On March 30 (day three of the accident), Hendrie presented his case at a White House briefing, stressing the need for immediate action. Fortunately, he wasn't ignored. The NRC formed a special unit known as the "Bubble Squad", who managed to repair, reconfigure, and press into service one of the hydrogen recombiners in the auxiliary building. It took 150,000 pounds of lead brick, flown in for the purpose, just to satisfactorily shield the machine.
Meanwhile, efforts to re-cover the core with water and restore normal core cooling continued in earnest. Pressure was dumped in order to allow low-pressure pumps to deliver additional coolant, then the system was repressurized yet again. Results were mixed, but generally positive.
It was vitally important to get at least one of the huge main coolant pumps restarted, to aid cooling of the reactor core. Predictably, this wasn't going to be easy. An oil-lift pump used to lubricate the bearings of the gigantic motor ... wouldn't start. An operator was dispatched to repair it. Safety systems, noting the unusual conditions surrounding the steam bubble in the reactor vessel, refused to allow the pump to start. With some difficulty, these were bypassed. Finally, fifteen hours after the onset of the accident, the pump was cautiously tested, then started and allowed to run. The reactor was once again being cooled.
Over the next several days, the recombiner along with other chemical and physical processes were used to remove the steam and hydrogen from the reactor. The simplest and most dangerous method of removing this gas was to vent it into the atmosphere. Engineers knew this would be dangerous to the public. After all, there was no way to release the hydrogen without releasing other, radioactive gases with it. They were forced, however, to weigh this danger against the danger of a hydrogen explosion in the reactor vessel, which would most likely cause the release of radioactive water, steam, and deadly fission products on a much larger, and totally uncontrolled basis. Some gas was released, and carefully monitored.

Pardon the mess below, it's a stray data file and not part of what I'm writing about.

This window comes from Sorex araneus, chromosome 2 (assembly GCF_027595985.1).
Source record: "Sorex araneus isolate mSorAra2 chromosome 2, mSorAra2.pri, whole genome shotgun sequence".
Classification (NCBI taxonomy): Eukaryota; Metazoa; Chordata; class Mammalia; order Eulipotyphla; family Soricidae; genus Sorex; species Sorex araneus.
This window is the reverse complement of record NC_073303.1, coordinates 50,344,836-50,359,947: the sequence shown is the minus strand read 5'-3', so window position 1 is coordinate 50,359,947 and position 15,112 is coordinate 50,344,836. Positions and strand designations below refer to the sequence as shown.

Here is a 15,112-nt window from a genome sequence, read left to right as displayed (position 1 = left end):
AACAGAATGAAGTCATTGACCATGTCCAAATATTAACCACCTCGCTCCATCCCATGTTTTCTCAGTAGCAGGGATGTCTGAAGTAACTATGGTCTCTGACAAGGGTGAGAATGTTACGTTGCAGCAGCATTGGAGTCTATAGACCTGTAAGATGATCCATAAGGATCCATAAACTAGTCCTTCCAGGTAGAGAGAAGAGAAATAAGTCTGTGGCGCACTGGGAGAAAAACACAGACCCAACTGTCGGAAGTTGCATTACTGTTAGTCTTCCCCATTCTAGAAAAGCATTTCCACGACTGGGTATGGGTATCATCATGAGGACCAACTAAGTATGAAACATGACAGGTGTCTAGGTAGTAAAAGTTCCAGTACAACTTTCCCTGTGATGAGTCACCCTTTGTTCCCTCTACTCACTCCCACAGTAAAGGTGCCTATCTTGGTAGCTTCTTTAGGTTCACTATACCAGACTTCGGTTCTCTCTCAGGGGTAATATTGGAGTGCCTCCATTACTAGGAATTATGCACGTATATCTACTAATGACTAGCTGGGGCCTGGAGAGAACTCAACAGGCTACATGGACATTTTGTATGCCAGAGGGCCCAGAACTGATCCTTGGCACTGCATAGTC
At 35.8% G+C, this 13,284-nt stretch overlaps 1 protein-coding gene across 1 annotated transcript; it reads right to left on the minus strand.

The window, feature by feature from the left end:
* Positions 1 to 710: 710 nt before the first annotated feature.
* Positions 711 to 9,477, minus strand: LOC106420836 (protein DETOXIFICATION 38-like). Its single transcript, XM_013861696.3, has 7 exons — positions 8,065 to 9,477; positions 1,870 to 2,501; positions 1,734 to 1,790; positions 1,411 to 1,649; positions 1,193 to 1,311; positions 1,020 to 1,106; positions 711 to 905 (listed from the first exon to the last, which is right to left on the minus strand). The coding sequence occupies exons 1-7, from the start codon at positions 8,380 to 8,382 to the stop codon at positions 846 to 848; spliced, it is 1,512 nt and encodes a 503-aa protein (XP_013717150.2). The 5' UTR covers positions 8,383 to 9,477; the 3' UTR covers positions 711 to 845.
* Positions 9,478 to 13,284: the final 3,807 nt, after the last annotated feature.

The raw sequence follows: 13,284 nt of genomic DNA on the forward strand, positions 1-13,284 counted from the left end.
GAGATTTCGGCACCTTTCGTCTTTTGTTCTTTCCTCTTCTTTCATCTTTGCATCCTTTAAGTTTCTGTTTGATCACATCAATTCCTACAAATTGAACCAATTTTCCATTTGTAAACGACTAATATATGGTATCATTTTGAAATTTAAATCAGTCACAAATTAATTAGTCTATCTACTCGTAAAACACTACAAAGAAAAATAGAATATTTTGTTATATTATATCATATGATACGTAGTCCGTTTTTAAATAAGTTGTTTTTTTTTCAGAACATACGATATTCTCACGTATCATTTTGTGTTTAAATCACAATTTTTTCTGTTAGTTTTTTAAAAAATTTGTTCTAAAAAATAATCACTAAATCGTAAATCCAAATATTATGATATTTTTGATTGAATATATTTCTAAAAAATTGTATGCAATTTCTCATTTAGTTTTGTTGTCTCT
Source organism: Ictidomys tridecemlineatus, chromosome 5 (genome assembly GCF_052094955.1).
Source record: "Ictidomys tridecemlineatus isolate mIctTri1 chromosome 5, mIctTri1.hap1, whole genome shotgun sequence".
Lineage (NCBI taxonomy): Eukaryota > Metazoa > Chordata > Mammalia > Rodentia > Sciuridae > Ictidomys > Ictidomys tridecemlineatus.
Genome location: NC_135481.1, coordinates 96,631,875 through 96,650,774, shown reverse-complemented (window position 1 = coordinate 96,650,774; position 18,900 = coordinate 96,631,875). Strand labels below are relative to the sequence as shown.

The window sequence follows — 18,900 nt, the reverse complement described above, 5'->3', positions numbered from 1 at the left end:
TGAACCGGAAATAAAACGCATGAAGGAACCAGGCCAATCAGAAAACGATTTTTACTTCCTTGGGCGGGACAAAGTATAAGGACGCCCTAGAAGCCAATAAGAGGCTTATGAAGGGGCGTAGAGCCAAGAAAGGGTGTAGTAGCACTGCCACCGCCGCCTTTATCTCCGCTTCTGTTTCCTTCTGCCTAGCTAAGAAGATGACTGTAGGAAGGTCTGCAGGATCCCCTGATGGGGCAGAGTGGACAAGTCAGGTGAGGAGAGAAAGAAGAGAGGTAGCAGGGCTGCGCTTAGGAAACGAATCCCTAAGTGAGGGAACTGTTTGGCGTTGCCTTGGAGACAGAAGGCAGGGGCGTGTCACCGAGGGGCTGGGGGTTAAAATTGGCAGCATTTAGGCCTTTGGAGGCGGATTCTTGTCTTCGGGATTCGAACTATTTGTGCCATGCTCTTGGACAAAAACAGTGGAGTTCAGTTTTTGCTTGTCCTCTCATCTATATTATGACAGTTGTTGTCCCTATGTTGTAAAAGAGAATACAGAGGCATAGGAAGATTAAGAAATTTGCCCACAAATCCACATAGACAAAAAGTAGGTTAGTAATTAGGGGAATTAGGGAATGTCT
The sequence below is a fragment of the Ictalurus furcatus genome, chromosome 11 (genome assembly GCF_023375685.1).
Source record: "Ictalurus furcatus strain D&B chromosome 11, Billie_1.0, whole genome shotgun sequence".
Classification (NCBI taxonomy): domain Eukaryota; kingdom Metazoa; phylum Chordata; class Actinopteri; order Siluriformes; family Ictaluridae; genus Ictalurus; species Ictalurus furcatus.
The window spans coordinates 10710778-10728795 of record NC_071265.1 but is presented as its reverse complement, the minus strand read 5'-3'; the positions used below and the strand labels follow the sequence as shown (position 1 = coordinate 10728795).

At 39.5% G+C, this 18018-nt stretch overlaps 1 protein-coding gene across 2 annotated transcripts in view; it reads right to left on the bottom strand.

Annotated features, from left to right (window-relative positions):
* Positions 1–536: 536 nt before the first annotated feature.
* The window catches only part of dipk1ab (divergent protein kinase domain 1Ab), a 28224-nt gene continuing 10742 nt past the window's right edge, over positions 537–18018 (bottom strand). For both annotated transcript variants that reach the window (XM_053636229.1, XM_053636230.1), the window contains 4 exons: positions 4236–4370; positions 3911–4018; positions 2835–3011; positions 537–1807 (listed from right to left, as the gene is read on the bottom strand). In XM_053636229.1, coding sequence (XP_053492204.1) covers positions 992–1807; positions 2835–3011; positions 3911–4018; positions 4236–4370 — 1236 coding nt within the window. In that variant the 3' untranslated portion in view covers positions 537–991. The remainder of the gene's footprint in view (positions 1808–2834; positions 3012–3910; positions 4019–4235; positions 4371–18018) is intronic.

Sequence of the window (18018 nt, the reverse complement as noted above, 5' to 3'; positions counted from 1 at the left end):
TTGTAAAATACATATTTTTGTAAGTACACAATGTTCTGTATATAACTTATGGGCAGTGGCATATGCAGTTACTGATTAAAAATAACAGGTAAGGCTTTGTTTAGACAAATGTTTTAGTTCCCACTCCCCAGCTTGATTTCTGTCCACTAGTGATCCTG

When the bubble was finally collapsed and something resembling a normal coolant flow was restored, engineers took stock of the situation. Present-day thinking backs up their belief that the reactor vessel bubble contained at least 5% oxygen for at least 24 hours.
The story was far from over, however. Thousands of Curies of radioactive noble gases had been released into the air at various points during the accident, and these releases would have to be accounted for. Radioactive water had been released into the Susquehanna river to prevent the reactor building sumps from overflowing, and this too had to be tracked and monitored. Every single one of the 36,000 fuel rods in the reactor had ruptured, releasing radioactive gases and fission products into the coolant. More than seventy percent of the core had been out of the water for as much as two hours. The core was a mass of rubble, and parts of it had reached temperatures approaching 4,300 degrees. Uranium oxide fuel melts to a liquid state at 5,000 degrees.
The last major venting of noble gases from unit 2 occurred in 1981, and cleanup efforts have progressed well since then. All of the contaminated water has been cleaned up and evaporated, and all but a few kilograms of fuel has been removed. While radiation inside the containment is still above normal, manned entries have been made into the area, and radiation levels on the refueling floor were low enough to permit several hours of exposure without significant danger to personnel. The plant is in what is known as a "safe storage" condition, and will not be decommissioned completely until 2005, to allow the utility to decommission both units at once.
TMI Unit 1, which had just been refueled at the time of the accident and was preparing to go back online, had its license pulled a short time after the accident. The Nuclear Regulatory Commission was in a state of panic; TMI-1 had the best operating record in the industry at the time of the accident. Unit 1 stayed down for nearly 5 years. Part of this was due to modifications required by new NRC regulations, and part of it was politics. The plant has now resumed operation.